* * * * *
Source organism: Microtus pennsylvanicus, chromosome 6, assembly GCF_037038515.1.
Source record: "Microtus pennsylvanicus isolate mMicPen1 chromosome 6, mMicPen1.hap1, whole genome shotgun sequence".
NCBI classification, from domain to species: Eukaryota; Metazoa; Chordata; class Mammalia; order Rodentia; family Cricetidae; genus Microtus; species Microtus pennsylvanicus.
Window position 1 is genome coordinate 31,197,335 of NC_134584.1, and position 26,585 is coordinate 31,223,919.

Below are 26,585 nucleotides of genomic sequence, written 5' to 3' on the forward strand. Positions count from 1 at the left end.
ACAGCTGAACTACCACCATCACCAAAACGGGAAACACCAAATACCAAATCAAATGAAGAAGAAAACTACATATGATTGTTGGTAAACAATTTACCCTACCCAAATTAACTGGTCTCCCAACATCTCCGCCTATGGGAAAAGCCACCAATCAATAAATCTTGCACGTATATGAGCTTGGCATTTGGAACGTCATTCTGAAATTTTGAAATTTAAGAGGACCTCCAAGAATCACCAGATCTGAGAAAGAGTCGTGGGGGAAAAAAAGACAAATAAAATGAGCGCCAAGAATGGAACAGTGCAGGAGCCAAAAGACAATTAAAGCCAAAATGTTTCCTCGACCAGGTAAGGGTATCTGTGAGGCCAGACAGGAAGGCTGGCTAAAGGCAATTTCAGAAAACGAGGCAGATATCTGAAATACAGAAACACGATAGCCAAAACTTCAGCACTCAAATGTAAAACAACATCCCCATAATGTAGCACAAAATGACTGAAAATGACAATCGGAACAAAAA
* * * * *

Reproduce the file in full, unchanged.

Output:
Source organism: Microtus pennsylvanicus, chromosome 6, assembly GCF_037038515.1.
Source record: "Microtus pennsylvanicus isolate mMicPen1 chromosome 6, mMicPen1.hap1, whole genome shotgun sequence".
NCBI classification, from domain to species: Eukaryota; Metazoa; Chordata; class Mammalia; order Rodentia; family Cricetidae; genus Microtus; species Microtus pennsylvanicus.
Window position 1 is genome coordinate 31,197,335 of NC_134584.1, and position 26,585 is coordinate 31,223,919.

Below are 26,585 nucleotides of genomic sequence, written 5' to 3' on the forward strand. Positions count from 1 at the left end.
ACAGCTGAACTACCACCATCACCAAAACGGGAAACACCAAATACCAAATCAAATGAAGAAGAAAACTACATATGATTGTTGGTAAACAATTTACCCTACCCAAATTAACTGGTCTCCCAACATCTCCGCCTATGGGAAAAGCCACCAATCAATAAATCTTGCACGTATATGAGCTTGGCATTTGGAACGTCATTCTGAAATTTTGAAATTTAAGAGGACCTCCAAGAATCACCAGATCTGAGAAAGAGTCGTGGGGGAAAAAAAGACAAATAAAATGAGCGCCAAGAATGGAACAGTGCAGGAGCCAAAAGACAATTAAAGCCAAAATGTTTCCTCGACCAGGTAAGGGTATCTGTGAGGCCAGACAGGAAGGCTGGCTAAAGGCAATTTCAGAAAACGAGGCAGATATCTGAAATACAGAAACACGATAGCCAAAACTTCAGCACTCAAATGTAAAACAACATCCCCATAATGTAGCACAAAATGACTGAAAATGACAATCGGAACAAAAA